If you’ve been charged with a crime, the best way to protect your rights is to hire a criminal defence lawyer to assist you with your case.

 Being accused of a crime is a frightening prospect. When you imagine a “criminal sentence” the first thing to come to mind is probable a prison sentence. The best option if you are charged with a crime is an acquittal or to have the charges withdrawn. However, even if you are found guilty, there are many penalties that are less severe than a prison term that can be imposed, some of which won’t result in a permanent criminal record.

  • Diversion

Diversion is not a finding of guilt, so it is not exactly a “sentence” per se. Diversion is a program offered where an accused “takes responsibility” without admitting guilt. If all of the conditions of the diversion program are completed the crown will withdraw the charges. There are usually various requirements imposed upon entering a diversion program, some common terms may be community service, a letter of apology, attendance in therapy, etc. Diversion will not result in a criminal record.

  • Absolute Discharge

An absolute discharge is not a conviction. If the court imposes an absolute discharge the charge should be removed from your criminal record after 1 year. This is typically reserved for the most minor of crimes and/or most sympathetic accused.

  • Conditional Discharge

A conditional discharge is also not a conviction. After 3 years the charge should be removed from your criminal record. There are conditions attached to this type of ruling, often an accused will need to complete a probation program. You must complete the conditions in order to have the charge removed from your record.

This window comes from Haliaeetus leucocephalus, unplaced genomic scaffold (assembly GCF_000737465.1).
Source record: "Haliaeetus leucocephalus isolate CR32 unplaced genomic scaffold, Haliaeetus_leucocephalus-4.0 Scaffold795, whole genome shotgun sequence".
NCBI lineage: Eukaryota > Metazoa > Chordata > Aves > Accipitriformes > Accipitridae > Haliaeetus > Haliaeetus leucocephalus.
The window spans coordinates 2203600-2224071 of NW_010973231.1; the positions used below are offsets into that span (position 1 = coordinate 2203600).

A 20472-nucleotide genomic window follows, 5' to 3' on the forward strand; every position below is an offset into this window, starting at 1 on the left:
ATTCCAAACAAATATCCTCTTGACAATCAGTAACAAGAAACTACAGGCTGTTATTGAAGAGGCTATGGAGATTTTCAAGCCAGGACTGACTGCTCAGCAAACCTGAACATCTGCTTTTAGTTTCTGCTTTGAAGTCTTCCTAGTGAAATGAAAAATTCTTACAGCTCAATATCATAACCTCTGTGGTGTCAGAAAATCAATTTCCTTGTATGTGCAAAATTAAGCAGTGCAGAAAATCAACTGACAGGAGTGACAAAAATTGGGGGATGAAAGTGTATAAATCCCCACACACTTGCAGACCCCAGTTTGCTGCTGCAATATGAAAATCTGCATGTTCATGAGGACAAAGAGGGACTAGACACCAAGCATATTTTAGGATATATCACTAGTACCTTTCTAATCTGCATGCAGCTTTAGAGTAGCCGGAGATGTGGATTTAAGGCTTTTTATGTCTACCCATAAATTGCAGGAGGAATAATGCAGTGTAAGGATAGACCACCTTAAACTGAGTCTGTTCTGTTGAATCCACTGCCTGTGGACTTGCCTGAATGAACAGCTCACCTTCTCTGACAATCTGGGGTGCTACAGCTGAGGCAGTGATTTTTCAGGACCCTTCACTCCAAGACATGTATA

• Fine

When you are charged with a crime and the judge orders a fine as a stand-alone sentence, there will be no prison sentence. There will however be a criminal record. Failure to pay a fine, or not making regular payments could result in additional charges.

  • Suspended Sentence

A suspended sentence is similar to a conditional discharge in that probation is typically imposed without a prison sentence, however unlike a conditional discharge there will be a criminal conviction on your record.

  • Conditional Sentence

A conditional sentence is more commonly called “house arrest”. You will get a criminal record, but you will serve time in the community rather than in prison, usually with time away from home severely restricted. Occasionally the sentence may allow time away from the home to attend work or medical appointments, but this should be canvassed with the sentencing judge in court as it is not automatically attached to the sentence.

  • Intermittent Sentence

An intermittent sentence is a jail term served on the weekends. This is only available if the sentence is 90 days or less. A permanent criminal record will be imposed. This program is not available at all prison facilities.

  • Custodial Sentence

A custodial sentence is a prison term. If the sentence is less than two years you will be sent to a provincial facility and if it is more than 2 years you will go to a federal facility. There are often options available for early release, but it will depend on the individual circumstances of the offender.

The prospect of a criminal record and a prison term are very frightening. Your best option for securing an acquittal or withdrawal of charges is to hire a criminal defence lawyer. Mehdi Au LLP has criminal lawyers on staff who can assist you in your time of need. Legal Aid Certificates are accepted.

Disclaimer: Use of this site and sending or receiving information through it does not establish a solicitor / client relationship. The views expressed and the content provided on this blog is for non-profit educational purposes. It is not, and is not intended to be, legal advice on any specific set of facts. The use of this website does not create a solicitor-client (attorney-client) relationship. If you require legal advice, you should contact a lawyer directly.

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Use of the site and sending or receiving information through it does not establish a solicitor / client relationship. The views expressed and the content provided on this blog is for nonprofit educational purposes. It is not, and is not intended to be, legal advice on any specific set of facts. The use of this website does not create a solicitor-client (attorney-client) relationship. If you require legal advice, you should contact a lawyer directly.